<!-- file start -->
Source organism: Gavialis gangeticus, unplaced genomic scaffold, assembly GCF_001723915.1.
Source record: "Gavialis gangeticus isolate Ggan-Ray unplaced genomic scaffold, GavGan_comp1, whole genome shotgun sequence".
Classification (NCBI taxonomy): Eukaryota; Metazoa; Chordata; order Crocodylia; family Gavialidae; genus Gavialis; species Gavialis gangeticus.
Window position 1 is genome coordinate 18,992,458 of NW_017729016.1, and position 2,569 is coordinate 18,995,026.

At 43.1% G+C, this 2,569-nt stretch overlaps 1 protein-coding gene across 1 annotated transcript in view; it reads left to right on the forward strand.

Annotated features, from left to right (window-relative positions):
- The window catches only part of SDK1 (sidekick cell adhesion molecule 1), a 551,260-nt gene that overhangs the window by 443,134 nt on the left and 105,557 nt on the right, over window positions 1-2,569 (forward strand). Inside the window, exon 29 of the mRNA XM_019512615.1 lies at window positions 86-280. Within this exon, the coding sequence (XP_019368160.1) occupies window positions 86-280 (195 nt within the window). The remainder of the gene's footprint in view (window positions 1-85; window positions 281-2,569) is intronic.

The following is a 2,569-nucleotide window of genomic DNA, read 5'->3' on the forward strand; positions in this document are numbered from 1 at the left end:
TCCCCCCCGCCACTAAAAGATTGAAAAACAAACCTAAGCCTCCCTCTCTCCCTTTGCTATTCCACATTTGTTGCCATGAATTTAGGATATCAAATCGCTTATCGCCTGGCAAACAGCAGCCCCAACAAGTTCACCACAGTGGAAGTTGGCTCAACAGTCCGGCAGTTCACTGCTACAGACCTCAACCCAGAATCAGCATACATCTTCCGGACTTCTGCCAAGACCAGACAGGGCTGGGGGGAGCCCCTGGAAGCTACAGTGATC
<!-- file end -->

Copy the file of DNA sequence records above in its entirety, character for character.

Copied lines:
Source organism: Gavialis gangeticus, unplaced genomic scaffold, assembly GCF_001723915.1.
Source record: "Gavialis gangeticus isolate Ggan-Ray unplaced genomic scaffold, GavGan_comp1, whole genome shotgun sequence".
Classification (NCBI taxonomy): Eukaryota; Metazoa; Chordata; order Crocodylia; family Gavialidae; genus Gavialis; species Gavialis gangeticus.
Window position 1 is genome coordinate 18,992,458 of NW_017729016.1, and position 2,569 is coordinate 18,995,026.

At 43.1% G+C, this 2,569-nt stretch overlaps 1 protein-coding gene across 1 annotated transcript in view; it reads left to right on the forward strand.

Annotated features, from left to right (window-relative positions):
- The window catches only part of SDK1 (sidekick cell adhesion molecule 1), a 551,260-nt gene that overhangs the window by 443,134 nt on the left and 105,557 nt on the right, over window positions 1-2,569 (forward strand). Inside the window, exon 29 of the mRNA XM_019512615.1 lies at window positions 86-280. Within this exon, the coding sequence (XP_019368160.1) occupies window positions 86-280 (195 nt within the window). The remainder of the gene's footprint in view (window positions 1-85; window positions 281-2,569) is intronic.

The following is a 2,569-nucleotide window of genomic DNA, read 5'->3' on the forward strand; positions in this document are numbered from 1 at the left end:
TCCCCCCCGCCACTAAAAGATTGAAAAACAAACCTAAGCCTCCCTCTCTCCCTTTGCTATTCCACATTTGTTGCCATGAATTTAGGATATCAAATCGCTTATCGCCTGGCAAACAGCAGCCCCAACAAGTTCACCACAGTGGAAGTTGGCTCAACAGTCCGGCAGTTCACTGCTACAGACCTCAACCCAGAATCAGCATACATCTTCCGGACTTCTGCCAAGACCAGACAGGGCTGGGGGGAGCCCCTGGAAGCTACAGTGATC